June 18, 2016


Donald Trump Will Be Buried in an Electoral Avalanche : Recent presidential elections have been close, but this is the man to lose bigly. (JEET HEER, June 17, 2016. New Republic)

Clinton, whatever her flaws, is a mainstream politician who has a proven ability to raise huge amounts of money and enjoys broad support within her party. Despite the lingering frustrations of many Bernie Sanders's supporters being reluctant to support her, Clinton's recent upsurge in polling shows that she is already consolidating Democrats behind her.

Trump won't have a solid Republican coalition behind him. When he became the presumptive Republican nominee six weeks ago, he briefly began consolidating Republican support, but that effort has now stalled and indeed is fraying, with two major party figures--Senator Mark Kirk of Illinois and Governor Scott Walker of Wisconsin--backtracking from their earlier endorsements. As Kirk tweeted on June 7, "Given my military experience, Donald Trump does not have the temperament to command our military or our nuclear arsenal." 

Far from pivoting to the center and uniting the party around him as a normal candidate would do, Trump has spent the first big sprint of his campaign alienating the Republican elite by continuing with his overt racism (as in his attacks on Judge Gonzalo Curiel and renewed calls to ban Muslim immigrants), and engaging in conspiracy-mongering (suggesting that President Obama is asympathizer of Islamic terrorism).

Trump has the awesome task of running a national campaign with nothing more than his own political instincts and small staff of bootlickers who have shown no ability to reign in his worst tendencies.
Trump's manic, narcissistic, and immature response to the Orlando massacre has been a key turning point--or, looked at another way, a final straw. Just as Republican elites were learning to live with Trump, so long as he kept his promise to act more "presidential," he's now made it clear that he'll continue to be the same old Trump the world has known for decades. The result is that elected Republican officials are starting to un-endorse Trump or say they won't back his presidential bid. Republican governors in Maryland, Michigan, and Massachusetts have all said they won't vote for Trump.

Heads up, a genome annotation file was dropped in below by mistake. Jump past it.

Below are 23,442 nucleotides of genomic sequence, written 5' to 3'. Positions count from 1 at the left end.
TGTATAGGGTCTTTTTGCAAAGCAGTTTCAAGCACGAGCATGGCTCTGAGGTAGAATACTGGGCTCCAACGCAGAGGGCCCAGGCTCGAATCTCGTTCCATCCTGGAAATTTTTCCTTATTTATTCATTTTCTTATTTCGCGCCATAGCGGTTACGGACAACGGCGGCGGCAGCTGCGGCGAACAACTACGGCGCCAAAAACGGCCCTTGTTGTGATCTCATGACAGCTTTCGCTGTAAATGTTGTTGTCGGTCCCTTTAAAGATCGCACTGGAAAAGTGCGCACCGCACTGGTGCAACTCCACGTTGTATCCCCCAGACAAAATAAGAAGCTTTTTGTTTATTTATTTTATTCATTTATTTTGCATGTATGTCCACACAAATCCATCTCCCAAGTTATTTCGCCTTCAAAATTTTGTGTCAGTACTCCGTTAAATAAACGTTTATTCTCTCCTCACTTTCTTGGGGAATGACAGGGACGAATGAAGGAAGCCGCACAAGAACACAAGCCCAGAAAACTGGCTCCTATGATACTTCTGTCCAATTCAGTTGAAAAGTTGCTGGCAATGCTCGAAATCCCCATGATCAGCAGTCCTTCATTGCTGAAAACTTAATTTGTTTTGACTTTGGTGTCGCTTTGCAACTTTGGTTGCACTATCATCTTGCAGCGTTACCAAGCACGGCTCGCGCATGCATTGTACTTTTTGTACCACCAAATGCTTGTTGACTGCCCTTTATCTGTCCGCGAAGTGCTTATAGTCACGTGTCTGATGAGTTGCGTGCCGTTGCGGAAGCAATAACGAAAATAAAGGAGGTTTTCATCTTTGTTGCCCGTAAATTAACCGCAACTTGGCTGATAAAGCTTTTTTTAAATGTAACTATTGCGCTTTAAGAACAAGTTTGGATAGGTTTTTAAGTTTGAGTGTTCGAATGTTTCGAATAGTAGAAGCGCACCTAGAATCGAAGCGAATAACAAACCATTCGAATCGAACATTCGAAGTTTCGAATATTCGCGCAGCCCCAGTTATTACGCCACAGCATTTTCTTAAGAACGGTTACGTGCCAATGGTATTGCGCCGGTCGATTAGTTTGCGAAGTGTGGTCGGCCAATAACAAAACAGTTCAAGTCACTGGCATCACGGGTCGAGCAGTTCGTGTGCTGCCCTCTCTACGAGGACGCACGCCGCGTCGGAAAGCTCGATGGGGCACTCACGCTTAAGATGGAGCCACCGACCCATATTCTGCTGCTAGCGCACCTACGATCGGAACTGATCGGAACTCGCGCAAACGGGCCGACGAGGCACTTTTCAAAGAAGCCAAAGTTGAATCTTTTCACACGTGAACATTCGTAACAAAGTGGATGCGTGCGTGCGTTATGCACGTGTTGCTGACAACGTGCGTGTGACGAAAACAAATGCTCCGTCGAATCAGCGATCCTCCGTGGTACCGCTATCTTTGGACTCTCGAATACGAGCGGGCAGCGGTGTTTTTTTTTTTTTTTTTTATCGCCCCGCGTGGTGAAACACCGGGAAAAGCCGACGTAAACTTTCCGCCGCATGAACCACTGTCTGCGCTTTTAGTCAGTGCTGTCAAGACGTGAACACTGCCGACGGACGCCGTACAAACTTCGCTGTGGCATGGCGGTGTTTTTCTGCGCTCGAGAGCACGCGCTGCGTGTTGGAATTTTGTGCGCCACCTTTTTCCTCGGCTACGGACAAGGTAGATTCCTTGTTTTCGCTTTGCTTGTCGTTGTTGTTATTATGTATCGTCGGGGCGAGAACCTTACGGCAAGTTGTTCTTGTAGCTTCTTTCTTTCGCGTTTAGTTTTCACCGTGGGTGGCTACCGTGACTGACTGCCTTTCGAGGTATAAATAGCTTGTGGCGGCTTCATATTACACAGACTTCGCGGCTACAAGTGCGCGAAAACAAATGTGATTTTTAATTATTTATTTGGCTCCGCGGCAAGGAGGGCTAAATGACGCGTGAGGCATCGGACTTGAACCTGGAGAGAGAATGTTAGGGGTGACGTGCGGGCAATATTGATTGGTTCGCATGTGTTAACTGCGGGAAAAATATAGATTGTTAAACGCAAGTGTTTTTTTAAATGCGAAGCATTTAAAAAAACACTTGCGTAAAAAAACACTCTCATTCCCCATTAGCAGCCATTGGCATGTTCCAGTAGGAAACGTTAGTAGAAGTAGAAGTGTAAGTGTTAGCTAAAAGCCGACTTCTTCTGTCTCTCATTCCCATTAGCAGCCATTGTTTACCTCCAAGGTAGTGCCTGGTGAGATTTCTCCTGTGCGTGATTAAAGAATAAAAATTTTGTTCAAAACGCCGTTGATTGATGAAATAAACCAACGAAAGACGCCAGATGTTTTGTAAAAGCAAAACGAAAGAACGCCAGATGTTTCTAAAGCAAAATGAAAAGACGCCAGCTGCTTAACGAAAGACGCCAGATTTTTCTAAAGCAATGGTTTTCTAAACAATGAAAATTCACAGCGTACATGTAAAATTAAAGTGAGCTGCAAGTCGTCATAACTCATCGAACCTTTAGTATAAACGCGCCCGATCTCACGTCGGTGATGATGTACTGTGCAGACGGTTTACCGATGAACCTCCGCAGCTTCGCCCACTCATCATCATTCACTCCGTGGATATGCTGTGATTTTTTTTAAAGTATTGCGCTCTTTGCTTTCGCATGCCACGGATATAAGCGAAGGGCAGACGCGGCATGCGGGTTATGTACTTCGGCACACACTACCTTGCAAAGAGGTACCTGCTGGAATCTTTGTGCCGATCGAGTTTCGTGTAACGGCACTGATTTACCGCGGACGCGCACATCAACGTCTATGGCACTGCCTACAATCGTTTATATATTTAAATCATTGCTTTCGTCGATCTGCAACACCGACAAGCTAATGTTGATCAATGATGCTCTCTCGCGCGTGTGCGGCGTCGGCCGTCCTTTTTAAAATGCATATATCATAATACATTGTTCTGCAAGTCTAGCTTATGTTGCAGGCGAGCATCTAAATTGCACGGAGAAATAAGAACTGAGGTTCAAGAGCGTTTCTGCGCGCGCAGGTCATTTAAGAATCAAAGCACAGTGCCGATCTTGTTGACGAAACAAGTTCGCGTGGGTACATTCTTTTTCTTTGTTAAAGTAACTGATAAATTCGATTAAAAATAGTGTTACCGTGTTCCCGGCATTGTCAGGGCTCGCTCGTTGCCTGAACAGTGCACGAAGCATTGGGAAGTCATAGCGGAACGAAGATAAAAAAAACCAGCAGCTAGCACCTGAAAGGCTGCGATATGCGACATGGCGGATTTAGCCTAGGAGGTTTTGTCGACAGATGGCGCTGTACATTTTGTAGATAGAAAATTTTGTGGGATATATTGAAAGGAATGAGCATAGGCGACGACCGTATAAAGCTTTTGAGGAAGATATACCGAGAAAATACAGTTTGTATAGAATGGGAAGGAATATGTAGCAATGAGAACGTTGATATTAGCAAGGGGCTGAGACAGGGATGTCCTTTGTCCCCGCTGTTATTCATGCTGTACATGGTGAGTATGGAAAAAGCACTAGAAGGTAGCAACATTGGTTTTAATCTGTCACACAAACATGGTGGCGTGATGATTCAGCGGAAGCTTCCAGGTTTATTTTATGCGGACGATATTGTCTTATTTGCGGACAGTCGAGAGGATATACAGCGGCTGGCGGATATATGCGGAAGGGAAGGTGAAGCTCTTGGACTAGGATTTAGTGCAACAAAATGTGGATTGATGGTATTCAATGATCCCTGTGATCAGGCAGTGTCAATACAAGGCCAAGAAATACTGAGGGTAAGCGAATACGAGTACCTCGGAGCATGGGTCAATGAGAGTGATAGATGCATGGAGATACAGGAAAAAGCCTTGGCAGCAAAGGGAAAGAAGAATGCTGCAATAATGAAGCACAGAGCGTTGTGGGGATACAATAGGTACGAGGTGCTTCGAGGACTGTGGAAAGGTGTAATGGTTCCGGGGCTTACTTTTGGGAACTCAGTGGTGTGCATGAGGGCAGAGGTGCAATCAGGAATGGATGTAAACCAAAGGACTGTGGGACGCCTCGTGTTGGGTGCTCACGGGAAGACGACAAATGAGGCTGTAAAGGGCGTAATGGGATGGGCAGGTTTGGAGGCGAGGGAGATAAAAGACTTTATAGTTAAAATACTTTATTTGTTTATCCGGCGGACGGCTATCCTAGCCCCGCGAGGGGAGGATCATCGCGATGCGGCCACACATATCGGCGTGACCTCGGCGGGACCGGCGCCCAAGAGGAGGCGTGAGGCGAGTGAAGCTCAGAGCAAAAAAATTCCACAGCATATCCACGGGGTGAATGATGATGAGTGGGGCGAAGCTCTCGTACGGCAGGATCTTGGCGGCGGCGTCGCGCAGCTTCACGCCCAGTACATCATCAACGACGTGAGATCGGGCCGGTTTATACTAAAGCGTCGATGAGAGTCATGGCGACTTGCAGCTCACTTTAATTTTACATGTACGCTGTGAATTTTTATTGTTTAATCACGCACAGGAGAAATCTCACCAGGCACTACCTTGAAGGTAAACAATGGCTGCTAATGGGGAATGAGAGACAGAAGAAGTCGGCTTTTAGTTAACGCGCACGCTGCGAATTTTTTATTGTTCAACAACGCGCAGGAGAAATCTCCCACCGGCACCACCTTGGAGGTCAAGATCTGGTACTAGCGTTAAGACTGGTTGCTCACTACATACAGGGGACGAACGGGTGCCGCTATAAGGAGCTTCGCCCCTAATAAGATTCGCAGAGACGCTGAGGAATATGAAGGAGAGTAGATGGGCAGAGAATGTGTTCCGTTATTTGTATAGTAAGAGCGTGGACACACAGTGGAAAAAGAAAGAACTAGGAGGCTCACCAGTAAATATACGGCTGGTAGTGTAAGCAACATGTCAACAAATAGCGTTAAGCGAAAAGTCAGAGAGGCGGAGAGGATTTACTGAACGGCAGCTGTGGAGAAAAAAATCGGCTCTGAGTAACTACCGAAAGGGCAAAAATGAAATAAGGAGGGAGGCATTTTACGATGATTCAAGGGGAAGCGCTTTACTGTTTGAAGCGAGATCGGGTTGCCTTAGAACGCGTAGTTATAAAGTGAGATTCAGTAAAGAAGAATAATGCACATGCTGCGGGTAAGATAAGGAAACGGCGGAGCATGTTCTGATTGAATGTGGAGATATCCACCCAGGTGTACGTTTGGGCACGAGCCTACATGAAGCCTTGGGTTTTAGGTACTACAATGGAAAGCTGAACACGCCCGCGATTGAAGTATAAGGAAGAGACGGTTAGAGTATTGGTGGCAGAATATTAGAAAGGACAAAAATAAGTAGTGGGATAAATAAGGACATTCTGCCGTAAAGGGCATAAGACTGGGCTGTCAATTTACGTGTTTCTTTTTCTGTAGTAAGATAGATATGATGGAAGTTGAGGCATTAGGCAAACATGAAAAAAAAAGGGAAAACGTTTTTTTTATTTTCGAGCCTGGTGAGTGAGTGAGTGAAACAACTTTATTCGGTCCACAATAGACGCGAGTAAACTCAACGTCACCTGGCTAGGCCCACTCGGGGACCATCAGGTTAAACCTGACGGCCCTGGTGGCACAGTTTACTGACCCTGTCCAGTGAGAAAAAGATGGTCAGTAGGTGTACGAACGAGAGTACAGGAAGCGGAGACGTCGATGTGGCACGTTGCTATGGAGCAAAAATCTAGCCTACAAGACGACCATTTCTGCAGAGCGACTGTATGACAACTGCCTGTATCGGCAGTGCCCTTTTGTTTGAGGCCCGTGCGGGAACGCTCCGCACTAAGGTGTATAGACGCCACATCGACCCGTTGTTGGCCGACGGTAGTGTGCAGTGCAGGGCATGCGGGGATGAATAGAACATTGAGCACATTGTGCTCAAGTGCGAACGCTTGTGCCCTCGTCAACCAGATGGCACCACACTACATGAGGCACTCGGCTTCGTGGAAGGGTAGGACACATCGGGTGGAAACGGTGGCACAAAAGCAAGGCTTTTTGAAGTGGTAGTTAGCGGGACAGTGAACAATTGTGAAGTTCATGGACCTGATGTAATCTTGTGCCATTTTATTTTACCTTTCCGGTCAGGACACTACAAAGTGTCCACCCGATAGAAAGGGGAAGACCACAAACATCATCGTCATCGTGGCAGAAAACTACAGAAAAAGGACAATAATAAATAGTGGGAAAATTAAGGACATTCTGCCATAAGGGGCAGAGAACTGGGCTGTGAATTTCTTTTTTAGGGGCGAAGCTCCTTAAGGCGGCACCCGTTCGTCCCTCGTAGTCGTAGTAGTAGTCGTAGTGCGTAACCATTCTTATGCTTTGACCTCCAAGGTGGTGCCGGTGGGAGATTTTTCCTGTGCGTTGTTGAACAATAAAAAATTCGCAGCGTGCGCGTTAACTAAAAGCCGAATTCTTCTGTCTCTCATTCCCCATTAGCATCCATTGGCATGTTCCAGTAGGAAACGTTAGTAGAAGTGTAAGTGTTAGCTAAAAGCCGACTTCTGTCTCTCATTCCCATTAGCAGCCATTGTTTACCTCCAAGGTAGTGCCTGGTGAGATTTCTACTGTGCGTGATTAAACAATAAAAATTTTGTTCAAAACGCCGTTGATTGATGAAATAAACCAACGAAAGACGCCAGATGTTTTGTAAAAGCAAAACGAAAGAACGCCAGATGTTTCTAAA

Unable to work with the RNC and most elected officials, barely on speaking terms with Speaker of the House Paul Ryan, the country's most powerful Republican office-holder, Trump has to face the awesome task of running a national campaign with nothing more than his own political instincts and small staff of bootlickers who have shown no ability to rein in his worst tendencies. The results have been chaotic, in terms well described by Josh Marshall in Talking Points Memo:

There's a Politico story out today about how the RNC gave him the names of twenty big GOP donors to call. He got bored or frustrated and stopped after calling three. And this comes after deciding that he actually doesn't need to raise a billion dollars.

Almost every day since he clinched the nomination almost six weeks ago has been a surreal tour through Trump's damaged psyche--the insecurities, silly feuds, the mix of self-serving lies and attacks on people he's supposed to be courting or justifying a supposed refusal to do things he finds himself actually unable to do (raise a billion dollars). More than anything he's attacking almost everyone but the person he's running against--and that, not terribly effectively.

The sheer shambles of Trump's campaign is difficult to overstate, and stands in sharp relief to the professionalism of the Clinton team. It's not just that Trump has no ground game or data analysis, but that he doesn't even see the need for them. Clinton, on the other hand, has inherited the legendary Obama team of 2008 and 2012, the undisputed modern masters of national campaigning. As Karl Rove wrote on Thursday, Trump doesn't even have an ad strategy, while Clinton is already hammering away at him with ad buys in swing states. 

Posted by at June 18, 2016 8:56 AM